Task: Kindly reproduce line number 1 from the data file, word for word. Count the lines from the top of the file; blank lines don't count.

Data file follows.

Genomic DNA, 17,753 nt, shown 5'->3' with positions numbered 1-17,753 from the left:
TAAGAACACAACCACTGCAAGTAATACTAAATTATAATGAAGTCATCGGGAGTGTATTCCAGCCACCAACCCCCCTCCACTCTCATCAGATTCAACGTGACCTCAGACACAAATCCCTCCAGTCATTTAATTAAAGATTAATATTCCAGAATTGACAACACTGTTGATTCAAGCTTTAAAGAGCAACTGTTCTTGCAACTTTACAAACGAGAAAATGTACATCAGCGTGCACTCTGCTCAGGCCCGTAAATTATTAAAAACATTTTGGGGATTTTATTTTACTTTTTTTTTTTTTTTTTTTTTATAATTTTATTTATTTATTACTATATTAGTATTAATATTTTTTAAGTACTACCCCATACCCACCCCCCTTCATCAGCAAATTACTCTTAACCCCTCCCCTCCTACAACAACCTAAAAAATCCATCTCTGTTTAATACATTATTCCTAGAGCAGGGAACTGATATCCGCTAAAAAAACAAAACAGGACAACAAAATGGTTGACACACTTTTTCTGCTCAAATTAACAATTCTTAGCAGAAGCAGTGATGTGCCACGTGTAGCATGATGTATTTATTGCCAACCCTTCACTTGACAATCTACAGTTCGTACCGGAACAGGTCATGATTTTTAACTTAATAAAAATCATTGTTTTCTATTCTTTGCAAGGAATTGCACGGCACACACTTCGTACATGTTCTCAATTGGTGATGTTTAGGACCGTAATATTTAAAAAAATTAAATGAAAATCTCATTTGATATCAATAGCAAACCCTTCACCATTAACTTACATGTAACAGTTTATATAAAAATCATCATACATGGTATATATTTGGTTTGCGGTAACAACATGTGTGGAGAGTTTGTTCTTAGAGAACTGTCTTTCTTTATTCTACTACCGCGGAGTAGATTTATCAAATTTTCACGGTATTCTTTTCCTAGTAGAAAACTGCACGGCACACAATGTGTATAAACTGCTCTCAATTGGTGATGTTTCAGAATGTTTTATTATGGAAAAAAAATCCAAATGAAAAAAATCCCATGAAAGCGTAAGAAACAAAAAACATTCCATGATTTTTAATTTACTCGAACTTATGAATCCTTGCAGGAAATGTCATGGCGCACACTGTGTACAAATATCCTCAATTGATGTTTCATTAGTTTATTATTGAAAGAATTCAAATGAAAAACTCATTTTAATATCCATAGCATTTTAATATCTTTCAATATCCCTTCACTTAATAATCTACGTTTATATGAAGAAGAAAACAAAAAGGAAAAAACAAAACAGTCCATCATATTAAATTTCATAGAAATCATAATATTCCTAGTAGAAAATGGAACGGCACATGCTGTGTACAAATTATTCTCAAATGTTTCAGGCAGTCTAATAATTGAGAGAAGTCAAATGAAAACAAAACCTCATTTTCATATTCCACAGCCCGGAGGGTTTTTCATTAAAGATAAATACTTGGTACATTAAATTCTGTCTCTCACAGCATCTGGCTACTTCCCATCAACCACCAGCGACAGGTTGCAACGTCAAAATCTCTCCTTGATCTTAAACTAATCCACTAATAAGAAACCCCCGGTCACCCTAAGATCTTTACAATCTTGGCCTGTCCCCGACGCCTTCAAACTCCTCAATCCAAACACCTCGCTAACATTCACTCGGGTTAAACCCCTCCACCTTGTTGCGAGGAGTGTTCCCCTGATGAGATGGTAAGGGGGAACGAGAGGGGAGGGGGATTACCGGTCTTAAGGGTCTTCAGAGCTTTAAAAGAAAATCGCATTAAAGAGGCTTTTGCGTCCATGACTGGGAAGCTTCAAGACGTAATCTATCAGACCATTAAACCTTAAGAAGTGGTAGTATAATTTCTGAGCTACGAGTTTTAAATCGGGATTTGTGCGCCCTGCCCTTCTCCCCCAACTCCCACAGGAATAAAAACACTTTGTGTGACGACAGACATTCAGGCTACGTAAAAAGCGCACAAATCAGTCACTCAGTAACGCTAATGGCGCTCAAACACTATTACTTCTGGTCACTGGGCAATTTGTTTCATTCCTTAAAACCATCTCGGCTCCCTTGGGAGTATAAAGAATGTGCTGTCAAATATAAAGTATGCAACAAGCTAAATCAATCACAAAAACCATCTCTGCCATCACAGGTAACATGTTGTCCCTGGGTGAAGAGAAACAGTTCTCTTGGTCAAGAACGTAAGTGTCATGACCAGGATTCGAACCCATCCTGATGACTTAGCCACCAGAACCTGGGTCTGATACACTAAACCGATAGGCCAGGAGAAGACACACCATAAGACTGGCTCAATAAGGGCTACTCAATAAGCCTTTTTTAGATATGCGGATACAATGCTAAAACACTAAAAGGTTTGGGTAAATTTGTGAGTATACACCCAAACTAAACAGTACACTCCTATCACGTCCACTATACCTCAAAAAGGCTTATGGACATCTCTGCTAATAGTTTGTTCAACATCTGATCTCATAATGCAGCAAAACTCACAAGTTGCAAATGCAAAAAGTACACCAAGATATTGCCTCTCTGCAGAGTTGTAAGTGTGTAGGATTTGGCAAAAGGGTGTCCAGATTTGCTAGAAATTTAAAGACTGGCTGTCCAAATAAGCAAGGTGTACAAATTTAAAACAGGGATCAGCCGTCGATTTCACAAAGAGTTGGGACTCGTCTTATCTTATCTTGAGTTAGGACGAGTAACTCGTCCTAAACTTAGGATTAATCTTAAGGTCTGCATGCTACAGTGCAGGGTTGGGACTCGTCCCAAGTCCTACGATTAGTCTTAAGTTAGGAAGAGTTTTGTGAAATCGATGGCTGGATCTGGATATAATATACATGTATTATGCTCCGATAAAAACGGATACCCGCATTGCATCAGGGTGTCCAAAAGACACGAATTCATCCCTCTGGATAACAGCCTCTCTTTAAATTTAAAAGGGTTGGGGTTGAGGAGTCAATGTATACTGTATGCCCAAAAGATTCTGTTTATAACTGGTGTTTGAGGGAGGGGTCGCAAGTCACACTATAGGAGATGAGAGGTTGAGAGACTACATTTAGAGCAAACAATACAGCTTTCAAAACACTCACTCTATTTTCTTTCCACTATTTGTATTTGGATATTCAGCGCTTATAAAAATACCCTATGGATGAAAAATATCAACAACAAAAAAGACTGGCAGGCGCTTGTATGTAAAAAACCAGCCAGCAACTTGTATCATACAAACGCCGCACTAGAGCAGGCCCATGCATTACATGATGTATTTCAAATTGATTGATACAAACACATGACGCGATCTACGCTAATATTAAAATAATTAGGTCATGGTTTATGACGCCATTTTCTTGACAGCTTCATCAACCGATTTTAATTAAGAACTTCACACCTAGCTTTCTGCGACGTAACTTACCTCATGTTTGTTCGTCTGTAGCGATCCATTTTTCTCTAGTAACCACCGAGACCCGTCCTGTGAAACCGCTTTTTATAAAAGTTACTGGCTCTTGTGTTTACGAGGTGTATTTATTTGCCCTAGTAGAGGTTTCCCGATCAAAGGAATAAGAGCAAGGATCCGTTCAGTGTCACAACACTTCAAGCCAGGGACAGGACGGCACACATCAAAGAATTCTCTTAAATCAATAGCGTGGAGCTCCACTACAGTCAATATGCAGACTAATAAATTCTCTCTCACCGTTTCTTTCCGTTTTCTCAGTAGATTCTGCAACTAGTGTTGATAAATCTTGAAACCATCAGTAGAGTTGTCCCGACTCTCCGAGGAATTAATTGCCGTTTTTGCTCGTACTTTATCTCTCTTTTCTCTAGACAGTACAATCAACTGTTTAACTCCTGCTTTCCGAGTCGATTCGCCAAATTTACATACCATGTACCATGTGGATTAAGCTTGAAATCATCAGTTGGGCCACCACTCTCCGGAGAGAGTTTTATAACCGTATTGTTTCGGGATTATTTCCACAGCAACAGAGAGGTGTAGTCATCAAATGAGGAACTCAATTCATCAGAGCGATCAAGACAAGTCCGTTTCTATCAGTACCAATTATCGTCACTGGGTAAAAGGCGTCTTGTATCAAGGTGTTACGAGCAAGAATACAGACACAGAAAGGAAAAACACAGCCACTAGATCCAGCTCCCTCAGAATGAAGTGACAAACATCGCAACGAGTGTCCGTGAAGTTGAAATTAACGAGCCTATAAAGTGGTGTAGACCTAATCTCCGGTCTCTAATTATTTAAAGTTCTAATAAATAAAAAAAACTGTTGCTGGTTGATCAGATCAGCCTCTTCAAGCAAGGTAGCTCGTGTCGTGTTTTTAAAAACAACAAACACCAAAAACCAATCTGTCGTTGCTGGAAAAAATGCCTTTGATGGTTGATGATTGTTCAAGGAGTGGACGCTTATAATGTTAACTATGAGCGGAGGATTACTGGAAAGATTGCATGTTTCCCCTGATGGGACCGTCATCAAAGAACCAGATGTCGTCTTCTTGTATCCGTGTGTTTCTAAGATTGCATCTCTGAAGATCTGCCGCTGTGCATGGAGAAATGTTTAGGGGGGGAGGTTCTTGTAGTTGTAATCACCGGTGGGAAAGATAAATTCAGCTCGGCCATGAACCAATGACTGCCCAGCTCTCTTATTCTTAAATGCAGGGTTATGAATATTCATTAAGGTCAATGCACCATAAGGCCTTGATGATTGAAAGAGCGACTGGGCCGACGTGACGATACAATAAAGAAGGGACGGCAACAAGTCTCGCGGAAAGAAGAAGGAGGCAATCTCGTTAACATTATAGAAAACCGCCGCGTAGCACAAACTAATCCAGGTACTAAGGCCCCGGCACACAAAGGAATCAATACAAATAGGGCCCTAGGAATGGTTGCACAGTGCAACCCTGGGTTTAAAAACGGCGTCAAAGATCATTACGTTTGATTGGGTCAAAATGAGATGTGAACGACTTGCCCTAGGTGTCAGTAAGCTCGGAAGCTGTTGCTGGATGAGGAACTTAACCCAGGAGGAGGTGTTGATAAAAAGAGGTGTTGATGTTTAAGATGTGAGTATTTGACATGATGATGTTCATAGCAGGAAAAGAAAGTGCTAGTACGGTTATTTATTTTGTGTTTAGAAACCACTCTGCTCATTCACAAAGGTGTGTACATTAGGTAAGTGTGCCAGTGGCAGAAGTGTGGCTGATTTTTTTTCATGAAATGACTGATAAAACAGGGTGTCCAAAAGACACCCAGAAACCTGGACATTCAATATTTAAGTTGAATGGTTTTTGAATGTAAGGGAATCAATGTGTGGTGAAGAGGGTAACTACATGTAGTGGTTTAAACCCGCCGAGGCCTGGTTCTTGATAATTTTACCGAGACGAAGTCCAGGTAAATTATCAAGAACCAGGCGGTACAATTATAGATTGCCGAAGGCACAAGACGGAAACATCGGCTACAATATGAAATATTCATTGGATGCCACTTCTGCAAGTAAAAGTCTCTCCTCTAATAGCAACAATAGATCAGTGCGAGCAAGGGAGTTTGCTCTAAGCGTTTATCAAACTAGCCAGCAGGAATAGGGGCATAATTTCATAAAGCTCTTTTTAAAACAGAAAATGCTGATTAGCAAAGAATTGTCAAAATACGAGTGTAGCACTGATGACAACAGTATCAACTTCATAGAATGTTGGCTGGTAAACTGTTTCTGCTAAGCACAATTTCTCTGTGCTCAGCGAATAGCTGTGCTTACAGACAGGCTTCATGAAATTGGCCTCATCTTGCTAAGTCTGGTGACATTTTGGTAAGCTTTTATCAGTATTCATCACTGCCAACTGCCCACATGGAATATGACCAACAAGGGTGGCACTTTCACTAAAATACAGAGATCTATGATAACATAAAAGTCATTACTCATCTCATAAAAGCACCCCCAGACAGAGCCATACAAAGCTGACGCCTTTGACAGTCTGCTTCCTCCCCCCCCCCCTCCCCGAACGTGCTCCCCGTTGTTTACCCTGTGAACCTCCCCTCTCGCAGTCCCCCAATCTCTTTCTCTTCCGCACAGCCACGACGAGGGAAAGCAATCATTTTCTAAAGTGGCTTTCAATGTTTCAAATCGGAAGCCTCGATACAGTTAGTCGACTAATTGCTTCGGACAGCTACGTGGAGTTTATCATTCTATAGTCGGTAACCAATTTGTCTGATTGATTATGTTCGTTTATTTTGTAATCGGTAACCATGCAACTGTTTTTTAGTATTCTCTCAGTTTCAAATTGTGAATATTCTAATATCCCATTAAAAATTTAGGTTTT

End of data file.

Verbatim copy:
Genomic DNA, 17,753 nt, shown 5'->3' with positions numbered 1-17,753 from the left: